Seventh: In the 1940s Santa Claus had his first run in with American consumerism, and it forever changed his life.

Eighth: This German Christmas card shows St. Nicholas and his demon lackey Krampus at work, carrying toys to good children while carting off the bad ones.

Ninth: This giant statue in Lapland depicts the countries' heraldic Wildman. With his red skin, white beard and green leaf garb he looks an awful lot like Santa and is, in fact, probably an ancestor of his.

Last: With Krampus having failed to make it across the Atlantic it was now up to Santa to become the source of both yuletide rewards and punishments as this card from 1907 shows.

Sources and Additional Information (Partial List):

Fertility Goddesses, Groundhog Bellies & the Coca-Cola Company: The Origins of Modern Holidays ( 2006) by Gabriella Kalapos, Spirits, Fairies, Leprechauns, and Goblins: An Encyclopedia (1996) by Carol Rose, The Encyclopedia of Saints (2001) by Rosemary Guiley, Christmas Curiosities: Odd, Dark, and Forgotten Christmas (2008) by John Grossman, Santa Claus, Last of the Wild Men: The Origins and Evolution of Saint Nicholas, Spanning 50,000 Years (2006) by Phyllis Siefker, Santa is a Wildman! (2002) and Lapp of the Gods (2005) by Jeffrey Vallance
[1] In France the character of the murderous butcher went on to become a traveling companion of St. Nicholas known as Le Père Fouettard (Father Spanky).
[2] Traditionally Zwarte Piet is always portrayed in live parades by a caucasian actor (or actors) dressed in stereotypical Moorish clothes and donning a wig and blackface (See photo number five). As one can imagine this concept is far from uncontroversial in the Netherlands today and is seen by many black citizens as racially insensitive and an open endorsement of slavery. In 2006 attempts were made to substitute the traditional Zwarte Piet with a less racially offensive one. Public outcry however saw the return of the traditional Zwarte Piet the following year and in 2008 the Van Abbemuseum in Eindhoven canceled a planed exhibit on the racial implications of the Zwarte Piet character after receiving numerous death threats.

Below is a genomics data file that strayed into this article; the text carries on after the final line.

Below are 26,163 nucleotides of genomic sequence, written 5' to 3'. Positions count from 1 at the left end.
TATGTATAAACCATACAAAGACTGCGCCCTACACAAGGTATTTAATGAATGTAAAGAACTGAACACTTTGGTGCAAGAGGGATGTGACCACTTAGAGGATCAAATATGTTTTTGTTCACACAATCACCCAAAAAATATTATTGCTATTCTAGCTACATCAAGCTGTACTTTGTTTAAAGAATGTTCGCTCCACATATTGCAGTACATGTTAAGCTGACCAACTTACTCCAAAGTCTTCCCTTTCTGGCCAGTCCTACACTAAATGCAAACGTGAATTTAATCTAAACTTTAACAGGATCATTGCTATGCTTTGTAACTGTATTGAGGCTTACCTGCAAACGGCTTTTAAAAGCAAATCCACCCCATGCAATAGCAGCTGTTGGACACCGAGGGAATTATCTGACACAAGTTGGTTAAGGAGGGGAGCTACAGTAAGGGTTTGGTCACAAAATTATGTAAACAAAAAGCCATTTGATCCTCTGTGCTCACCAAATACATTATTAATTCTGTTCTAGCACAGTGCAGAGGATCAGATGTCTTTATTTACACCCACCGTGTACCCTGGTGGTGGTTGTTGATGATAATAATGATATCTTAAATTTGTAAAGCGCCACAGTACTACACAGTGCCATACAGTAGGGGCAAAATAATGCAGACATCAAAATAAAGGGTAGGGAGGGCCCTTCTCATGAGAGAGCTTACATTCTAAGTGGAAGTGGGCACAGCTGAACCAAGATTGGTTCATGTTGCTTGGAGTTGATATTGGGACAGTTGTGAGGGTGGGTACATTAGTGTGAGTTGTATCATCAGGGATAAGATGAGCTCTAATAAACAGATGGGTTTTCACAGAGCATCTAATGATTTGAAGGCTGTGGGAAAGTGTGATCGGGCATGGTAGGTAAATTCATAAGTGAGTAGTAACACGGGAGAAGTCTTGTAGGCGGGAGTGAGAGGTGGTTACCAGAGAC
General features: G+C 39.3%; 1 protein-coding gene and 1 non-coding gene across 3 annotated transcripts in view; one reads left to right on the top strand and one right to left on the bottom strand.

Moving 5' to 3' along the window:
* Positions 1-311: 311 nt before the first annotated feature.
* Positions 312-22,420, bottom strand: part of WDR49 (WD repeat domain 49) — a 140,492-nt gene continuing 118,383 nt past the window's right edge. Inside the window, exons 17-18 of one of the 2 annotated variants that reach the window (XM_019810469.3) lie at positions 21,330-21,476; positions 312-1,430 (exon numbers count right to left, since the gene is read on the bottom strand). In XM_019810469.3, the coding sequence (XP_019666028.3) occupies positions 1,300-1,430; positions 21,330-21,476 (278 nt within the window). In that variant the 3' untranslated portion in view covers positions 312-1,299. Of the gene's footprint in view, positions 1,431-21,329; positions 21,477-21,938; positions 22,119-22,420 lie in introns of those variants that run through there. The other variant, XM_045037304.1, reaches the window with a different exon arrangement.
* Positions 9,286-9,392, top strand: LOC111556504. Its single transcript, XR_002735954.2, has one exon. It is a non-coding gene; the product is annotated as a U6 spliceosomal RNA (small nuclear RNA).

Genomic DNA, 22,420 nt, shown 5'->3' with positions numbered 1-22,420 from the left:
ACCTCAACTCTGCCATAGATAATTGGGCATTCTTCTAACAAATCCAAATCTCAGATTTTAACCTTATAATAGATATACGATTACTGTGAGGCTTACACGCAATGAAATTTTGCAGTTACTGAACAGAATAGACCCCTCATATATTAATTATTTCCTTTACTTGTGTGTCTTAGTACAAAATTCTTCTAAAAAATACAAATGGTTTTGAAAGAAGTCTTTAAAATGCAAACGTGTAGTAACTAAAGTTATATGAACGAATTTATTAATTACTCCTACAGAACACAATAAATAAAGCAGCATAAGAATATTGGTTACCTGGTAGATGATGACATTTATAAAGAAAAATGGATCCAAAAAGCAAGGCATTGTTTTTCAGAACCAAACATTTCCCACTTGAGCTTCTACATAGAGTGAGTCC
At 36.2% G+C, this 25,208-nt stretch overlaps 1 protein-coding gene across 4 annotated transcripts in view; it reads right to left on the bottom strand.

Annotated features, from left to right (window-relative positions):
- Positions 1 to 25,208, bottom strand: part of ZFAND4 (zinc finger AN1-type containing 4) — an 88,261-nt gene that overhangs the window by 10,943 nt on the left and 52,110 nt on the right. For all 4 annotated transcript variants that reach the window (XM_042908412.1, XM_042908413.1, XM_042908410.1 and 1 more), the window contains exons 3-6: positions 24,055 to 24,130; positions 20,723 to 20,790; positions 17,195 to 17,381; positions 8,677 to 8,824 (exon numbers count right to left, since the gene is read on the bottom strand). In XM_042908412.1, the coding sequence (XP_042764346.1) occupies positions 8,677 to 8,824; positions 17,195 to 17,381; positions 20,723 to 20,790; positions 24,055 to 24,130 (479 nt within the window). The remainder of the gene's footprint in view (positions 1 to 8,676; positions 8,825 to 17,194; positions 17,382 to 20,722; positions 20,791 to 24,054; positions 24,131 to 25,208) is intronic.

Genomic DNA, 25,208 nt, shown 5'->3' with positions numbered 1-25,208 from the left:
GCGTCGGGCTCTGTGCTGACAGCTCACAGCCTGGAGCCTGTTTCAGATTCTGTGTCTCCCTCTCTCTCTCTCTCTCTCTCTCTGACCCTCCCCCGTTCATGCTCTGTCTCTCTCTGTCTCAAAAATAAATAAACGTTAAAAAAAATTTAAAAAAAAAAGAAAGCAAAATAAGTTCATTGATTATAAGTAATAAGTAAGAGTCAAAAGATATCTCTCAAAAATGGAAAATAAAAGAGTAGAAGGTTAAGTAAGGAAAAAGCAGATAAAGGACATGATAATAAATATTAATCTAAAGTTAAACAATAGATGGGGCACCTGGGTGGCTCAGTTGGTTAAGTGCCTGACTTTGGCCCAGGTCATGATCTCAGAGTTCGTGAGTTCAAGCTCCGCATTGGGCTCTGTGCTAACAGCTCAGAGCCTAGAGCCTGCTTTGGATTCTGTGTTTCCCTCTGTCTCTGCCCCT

[3] Of particular interest to many folklorists is the question where the reindeer motif originated. Some researchers have suggested a connection between Santa’s flying reindeer and the flying reindeer in Siberian shamanism, though this seems to be a bit of a stretch.


ani said...

Good post.
However, I need to correct the assertion that the Van Abbe cancelled the exhibition. There was a protest planned against Zwarte Piet and that did indeed receive death threats. However the actual exhibition itself, Be (com)ing Dutch, was not cancelled and is still in place at the Van Abbe. There was a film made about the protest, which will be shown again soon.